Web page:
The weather along the East Coast in the summer can be stifling hot, with humidity levels that you could cut with a blade. In conditions like this, the sudden development of severe thunderstorms is typical.
That’s what occurred in 1984 while on a night fight in a U.S. Navy SH-2F Seasprite helicopter. Our crew spotted bands of intense thunderstorms moving out to sea. As we traveled south along the eastern Florida coastline toward St. Augustine, we saw short bursts of faint but vivid red lightning shooting both upward toward the heavens and downward toward the top of nearly continuous-illuminated convective supercells, lit up like a jack-o’-lantern due to the internal lightning they generated out over the Atlantic.
So what the heck was this red lightning we were witnessing? I thought perhaps it was the reflection of the helicopter’s red anti-conclusion light near the tail rotor that rotated 360 degrees, giving the illusion of red flashes for other aircraft to see. But when we turned it off, we continued to see these fleeting flares of magenta light that danced on top of faraway thunderstorms. At that time, we had no idea what we had observed.
Years later, I discovered that these faint, mysterious bolts of red lightning are called red sprites. There are also blue jets, which I’ve personally never seen. It wasn’t until 1989 that the first photograph of this luminous phenomenon was captured.
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Sprites are faint but vast flashes that only last for a few thousandths of a second and extend into the thermosphere, which starts at about 56 miles above our planet to the edge of the atmosphere. Because they are so high, it’s best to be far away to get a better view. Naturally, nearby clouds and rain can also obscure your observation.
Unfortunately, there’s not a lot of scientific data about sprites. They seem to develop simultaneously with severe thunderstorms below. Lightning is created by turbulence — updrafts and downdrafts — found in thunderstorms that produced friction between rapidly moving ice particles and rain traveling in opposite directions. That wipes off electrical charges, which produce an increase in pressure or voltage. The same effect can sometimes be experienced by rubbing your shoes across a wool carpet on a dry day and then touching a doorknob. The shock you feel is the electricity discharged to the handle.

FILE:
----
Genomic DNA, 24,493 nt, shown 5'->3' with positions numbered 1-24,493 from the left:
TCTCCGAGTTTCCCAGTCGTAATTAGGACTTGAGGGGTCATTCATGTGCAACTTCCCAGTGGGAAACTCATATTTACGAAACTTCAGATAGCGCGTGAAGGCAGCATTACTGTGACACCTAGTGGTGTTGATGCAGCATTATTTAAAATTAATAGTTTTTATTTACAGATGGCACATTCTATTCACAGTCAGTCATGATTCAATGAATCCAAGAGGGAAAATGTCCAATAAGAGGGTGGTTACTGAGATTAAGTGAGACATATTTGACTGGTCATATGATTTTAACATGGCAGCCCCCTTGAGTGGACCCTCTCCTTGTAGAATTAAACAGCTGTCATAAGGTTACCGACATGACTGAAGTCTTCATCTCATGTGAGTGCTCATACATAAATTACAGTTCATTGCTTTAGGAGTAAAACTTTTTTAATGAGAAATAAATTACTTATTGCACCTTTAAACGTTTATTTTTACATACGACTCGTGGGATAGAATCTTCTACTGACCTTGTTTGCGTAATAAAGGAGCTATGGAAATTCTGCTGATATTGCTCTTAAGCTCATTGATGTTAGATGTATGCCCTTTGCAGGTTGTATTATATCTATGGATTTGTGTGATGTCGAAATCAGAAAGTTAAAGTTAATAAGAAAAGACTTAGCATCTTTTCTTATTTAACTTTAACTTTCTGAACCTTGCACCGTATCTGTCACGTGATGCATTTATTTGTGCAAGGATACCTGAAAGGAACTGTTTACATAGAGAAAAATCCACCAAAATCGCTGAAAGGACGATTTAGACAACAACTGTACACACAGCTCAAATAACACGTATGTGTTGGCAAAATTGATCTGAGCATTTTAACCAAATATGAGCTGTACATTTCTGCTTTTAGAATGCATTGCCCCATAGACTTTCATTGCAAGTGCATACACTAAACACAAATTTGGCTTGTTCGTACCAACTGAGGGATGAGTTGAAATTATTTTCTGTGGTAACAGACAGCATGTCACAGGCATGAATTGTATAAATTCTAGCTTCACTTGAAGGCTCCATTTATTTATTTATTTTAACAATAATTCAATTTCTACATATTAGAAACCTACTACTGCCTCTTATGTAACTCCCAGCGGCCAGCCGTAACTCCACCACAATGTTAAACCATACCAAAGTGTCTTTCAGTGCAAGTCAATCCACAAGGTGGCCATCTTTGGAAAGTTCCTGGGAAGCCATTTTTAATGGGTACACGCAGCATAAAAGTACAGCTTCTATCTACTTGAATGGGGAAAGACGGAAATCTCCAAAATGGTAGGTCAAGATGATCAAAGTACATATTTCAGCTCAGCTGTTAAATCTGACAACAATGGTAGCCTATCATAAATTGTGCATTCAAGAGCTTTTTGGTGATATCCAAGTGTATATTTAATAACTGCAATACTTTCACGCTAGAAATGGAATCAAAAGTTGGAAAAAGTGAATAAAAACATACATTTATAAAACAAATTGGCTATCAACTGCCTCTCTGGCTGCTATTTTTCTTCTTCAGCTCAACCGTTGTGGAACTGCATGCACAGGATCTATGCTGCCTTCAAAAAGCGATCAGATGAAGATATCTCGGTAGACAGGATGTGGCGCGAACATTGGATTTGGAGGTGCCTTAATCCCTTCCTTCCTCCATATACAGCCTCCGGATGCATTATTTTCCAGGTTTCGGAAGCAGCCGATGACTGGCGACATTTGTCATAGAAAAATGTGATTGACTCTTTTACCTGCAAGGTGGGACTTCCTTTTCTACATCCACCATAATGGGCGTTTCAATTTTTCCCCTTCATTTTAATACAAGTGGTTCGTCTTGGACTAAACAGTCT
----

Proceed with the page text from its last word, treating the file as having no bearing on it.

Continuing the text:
Most cloud-to-ground lightning is negative, in fact about 95 percent. However, severe lightning storms can produce positive charge lightning strikes to the ground that can disrupt the atmosphere’s electrical field, which can rapidly accelerate charged particles, creating red sprites high in the sky.
Lately, crew members aboard the International Space Station have been capturing images of red sprites at an ever-increasing rate from their sensitive low-light cameras. Weather watchers have also been taking pictures of sprites from the far peripheries of hurricanes by using tripods and long exposures with their digital-single lens reflex cameras. Next time a faraway thunderstorm rolls through at night, glance above its Cumulonimbus clouds and you just might see one.
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I will be speaking at “Sharks After Dark” fundraising event at the Central Coast Aquarium in Avila Beach on climate change and its consequences for California on Thursday, Oct. 19, at 7 p.m. I would love to see you there.
John Lindsey’s column is special to The Tribune. He is PG&E’s Diablo Canyon marine meteorologist and a media relations representative. Email him at firstname.lastname@example.org or follow him on Twitter: @PGE_John.